With my mother's recent health issues, I find that spring has been burdened with additional poignancy. This year's greening of land and trees took place while my mom was ill, just as it did when my father was approaching the end of his life. I had plenty of deja vu and a good dose of new anxious moments in May.
When I was helping my mom, and earlier when I was helping my dad, I often thought of the reversal of roles when our parents grow old - that is, if we are fortunate enough to have them grow old. After our parents spend so many years being the older, wiser ones in the relationship -- the ones who give advice on houses, cars, child-raising, and jobs, who still call us "the kids," who want us to call when we get safely home after visiting them -- there may come a point where the responsibility and decisions and assistance and oversight become the duty of the adult child.
I think this is why my father's death affected me so deeply and for so long. I did not resume life the way I thought I would after his death. He lived a long life, and his death released him from poor health and distressing disability, and so there were those in his life who felt I should not have grieved as I did. We were very close because we were very similar in nature, but the loss was more than the loss of a loved parent. The day he had his stroke he became, in a way, my child as well as my parent, and his death was, in a way, the death of my child as well as my father.
So that is the background to this poem on this Poetry Monday in June, the month of my father's birth and death, the month of Father's Day here in Canada, which always came on or around my father's birthday, the month when my mother is once again relatively healthy but I am all too aware that the outcome could have been different.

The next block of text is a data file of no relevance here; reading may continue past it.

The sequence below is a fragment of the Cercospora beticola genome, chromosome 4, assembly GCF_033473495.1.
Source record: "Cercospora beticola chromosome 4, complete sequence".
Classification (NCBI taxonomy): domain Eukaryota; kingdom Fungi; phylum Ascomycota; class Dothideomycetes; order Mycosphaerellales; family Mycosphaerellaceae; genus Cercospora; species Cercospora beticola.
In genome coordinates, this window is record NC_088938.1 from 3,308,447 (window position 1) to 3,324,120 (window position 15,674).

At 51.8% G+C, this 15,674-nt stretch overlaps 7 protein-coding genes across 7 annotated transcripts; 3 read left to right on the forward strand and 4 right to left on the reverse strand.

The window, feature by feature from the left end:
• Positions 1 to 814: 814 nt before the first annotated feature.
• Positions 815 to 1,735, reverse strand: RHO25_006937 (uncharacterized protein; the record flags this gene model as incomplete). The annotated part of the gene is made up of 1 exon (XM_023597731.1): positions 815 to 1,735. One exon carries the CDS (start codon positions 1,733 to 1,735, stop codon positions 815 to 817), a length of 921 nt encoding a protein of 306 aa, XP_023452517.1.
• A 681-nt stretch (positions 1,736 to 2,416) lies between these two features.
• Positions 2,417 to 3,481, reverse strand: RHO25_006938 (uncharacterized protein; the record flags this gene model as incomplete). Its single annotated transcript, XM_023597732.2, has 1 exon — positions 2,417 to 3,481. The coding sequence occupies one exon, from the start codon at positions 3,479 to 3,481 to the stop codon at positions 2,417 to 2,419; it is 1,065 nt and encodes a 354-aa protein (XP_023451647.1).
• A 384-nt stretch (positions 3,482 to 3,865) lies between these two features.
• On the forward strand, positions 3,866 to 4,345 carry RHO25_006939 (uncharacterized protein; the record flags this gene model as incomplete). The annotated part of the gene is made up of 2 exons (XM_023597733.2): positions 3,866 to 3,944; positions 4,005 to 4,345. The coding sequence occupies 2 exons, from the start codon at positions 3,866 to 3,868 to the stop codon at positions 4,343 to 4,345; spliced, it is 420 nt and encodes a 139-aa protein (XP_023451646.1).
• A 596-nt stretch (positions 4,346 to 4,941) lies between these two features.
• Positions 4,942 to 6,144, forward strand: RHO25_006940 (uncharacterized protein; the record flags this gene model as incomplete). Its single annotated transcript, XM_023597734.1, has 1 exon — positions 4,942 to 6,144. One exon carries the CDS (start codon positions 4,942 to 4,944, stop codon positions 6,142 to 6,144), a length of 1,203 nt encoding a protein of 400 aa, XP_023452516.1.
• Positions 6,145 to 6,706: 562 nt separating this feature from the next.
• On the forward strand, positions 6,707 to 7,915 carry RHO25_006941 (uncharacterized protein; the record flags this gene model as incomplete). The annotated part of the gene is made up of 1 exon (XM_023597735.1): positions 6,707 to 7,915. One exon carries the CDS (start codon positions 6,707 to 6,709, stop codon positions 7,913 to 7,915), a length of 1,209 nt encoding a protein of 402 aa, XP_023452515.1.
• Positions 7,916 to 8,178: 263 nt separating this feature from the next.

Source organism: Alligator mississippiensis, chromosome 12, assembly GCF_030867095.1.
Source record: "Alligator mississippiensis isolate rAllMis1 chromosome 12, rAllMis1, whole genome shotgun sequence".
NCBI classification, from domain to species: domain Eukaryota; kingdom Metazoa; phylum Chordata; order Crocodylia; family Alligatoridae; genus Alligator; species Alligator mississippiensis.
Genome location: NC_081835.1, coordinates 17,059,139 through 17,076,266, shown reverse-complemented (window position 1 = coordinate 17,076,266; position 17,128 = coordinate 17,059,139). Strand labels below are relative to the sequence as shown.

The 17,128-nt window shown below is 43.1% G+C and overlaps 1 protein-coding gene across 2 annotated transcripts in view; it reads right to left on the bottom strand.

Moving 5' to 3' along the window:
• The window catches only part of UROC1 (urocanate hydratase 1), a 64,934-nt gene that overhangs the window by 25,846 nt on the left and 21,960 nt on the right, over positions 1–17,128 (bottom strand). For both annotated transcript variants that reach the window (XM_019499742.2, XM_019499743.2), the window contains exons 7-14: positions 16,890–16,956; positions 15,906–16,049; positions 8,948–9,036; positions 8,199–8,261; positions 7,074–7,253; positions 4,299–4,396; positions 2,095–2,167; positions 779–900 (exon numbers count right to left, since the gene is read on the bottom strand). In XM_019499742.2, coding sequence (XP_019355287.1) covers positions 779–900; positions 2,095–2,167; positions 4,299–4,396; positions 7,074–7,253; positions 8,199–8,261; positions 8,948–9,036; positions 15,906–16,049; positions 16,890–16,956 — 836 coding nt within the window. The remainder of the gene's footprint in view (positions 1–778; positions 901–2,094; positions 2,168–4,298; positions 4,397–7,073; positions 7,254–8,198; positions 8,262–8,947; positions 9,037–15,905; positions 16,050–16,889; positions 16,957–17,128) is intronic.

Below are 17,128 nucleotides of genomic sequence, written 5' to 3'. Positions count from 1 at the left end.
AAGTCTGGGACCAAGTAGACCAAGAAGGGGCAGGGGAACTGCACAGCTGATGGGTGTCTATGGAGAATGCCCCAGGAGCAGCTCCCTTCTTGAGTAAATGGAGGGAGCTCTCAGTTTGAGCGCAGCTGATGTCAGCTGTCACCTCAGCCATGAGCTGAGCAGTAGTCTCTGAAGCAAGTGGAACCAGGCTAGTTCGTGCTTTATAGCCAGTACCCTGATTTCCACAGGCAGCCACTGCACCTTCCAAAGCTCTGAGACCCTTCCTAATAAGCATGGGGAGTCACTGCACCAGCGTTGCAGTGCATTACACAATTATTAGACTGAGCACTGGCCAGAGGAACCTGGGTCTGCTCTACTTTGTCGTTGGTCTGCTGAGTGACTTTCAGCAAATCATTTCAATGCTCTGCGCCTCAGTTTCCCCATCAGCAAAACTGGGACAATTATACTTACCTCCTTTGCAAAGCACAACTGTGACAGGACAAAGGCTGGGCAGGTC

I know that many people out there, those I know in real life and those I know in blogland, have been through this already, or are going through it, or will go through it eventually. No matter what our relationships with our parents are like, when duty calls, many of us must answer. I am not alone; you are not alone; we are not alone.
My Parent, My Child
There is a kind of symmetry to life
When the child of the parent
Becomes the parent,
And the parent becomes --
At least by times --
In the beginning,
Mother and father care for the newborn,
Raise the toddler and adolescent,
Cheer on the young adult;
All the while
Feeding, nursing, advising, comforting.
In the end,
The child, now middle-aged -- or more --
Turns the picture on its head,
Helps to give the hourglass a final turn,
As time runs out for mom or dad;
And feeding, nursing, advising, comforting
Are gifts most tender,
Returned to the giver.
I wish for strength, for wisdom, for compassion.
I wish for patience, and gentleness, and good humour.
I wish for good memories to be stronger than sad ones.
I wish these things for me;
And, if you have ever had parents of any kind,
I wish them for you.
|Image courtesy of Pixabay.|
Don't forget to hop over to visit Diane and Delores, who also have poetry posted today. And join us in the comments or on your own blog! If you post your poem on your blog, please leave your blog link in the comments so we can find you.